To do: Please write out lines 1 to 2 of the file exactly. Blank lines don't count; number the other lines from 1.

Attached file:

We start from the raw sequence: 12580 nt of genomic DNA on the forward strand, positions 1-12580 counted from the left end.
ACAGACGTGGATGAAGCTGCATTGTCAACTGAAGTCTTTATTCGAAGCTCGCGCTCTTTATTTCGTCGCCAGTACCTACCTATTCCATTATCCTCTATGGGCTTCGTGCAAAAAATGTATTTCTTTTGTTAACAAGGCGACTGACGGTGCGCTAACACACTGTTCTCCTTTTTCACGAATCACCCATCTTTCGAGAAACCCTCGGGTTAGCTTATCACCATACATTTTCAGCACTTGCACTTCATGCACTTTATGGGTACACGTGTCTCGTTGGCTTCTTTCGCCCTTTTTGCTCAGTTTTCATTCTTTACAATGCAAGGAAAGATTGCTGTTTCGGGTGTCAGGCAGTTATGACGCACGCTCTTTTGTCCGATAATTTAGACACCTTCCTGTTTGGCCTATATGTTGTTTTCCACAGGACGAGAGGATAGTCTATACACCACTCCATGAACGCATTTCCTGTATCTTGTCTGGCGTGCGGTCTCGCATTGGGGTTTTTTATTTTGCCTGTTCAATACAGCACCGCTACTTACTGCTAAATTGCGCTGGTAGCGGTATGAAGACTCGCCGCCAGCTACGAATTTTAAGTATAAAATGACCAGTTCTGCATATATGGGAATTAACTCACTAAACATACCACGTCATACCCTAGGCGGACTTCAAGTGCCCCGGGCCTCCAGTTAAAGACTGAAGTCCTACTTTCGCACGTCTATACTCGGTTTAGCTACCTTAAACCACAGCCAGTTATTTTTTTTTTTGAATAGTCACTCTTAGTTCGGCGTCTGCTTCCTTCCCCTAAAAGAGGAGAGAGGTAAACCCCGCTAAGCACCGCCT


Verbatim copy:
We start from the raw sequence: 12580 nt of genomic DNA on the forward strand, positions 1-12580 counted from the left end.
ACAGACGTGGATGAAGCTGCATTGTCAACTGAAGTCTTTATTCGAAGCTCGCGCTCTTTATTTCGTCGCCAGTACCTACCTATTCCATTATCCTCTATGGGCTTCGTGCAAAAAATGTATTTCTTTTGTTAACAAGGCGACTGACGGTGCGCTAACACACTGTTCTCCTTTTTCACGAATCACCCATCTTTCGAGAAACCCTCGGGTTAGCTTATCACCATACATTTTCAGCACTTGCACTTCATGCACTTTATGGGTACACGTGTCTCGTTGGCTTCTTTCGCCCTTTTTGCTCAGTTTTCATTCTTTACAATGCAAGGAAAGATTGCTGTTTCGGGTGTCAGGCAGTTATGACGCACGCTCTTTTGTCCGATAATTTAGACACCTTCCTGTTTGGCCTATATGTTGTTTTCCACAGGACGAGAGGATAGTCTATACACCACTCCATGAACGCATTTCCTGTATCTTGTCTGGCGTGCGGTCTCGCATTGGGGTTTTTTATTTTGCCTGTTCAATACAGCACCGCTACTTACTGCTAAATTGCGCTGGTAGCGGTATGAAGACTCGCCGCCAGCTACGAATTTTAAGTATAAAATGACCAGTTCTGCATATATGGGAATTAACTCACTAAACATACCACGTCATACCCTAGGCGGACTTCAAGTGCCCCGGGCCTCCAGTTAAAGACTGAAGTCCTACTTTCGCACGTCTATACTCGGTTTAGCTACCTTAAACCACAGCCAGTTATTTTTTTTTTTGAATAGTCACTCTTAGTTCGGCGTCTGCTTCCTTCCCCTAAAAGAGGAGAGAGGTAAACCCCGCTAAGCACCGCCT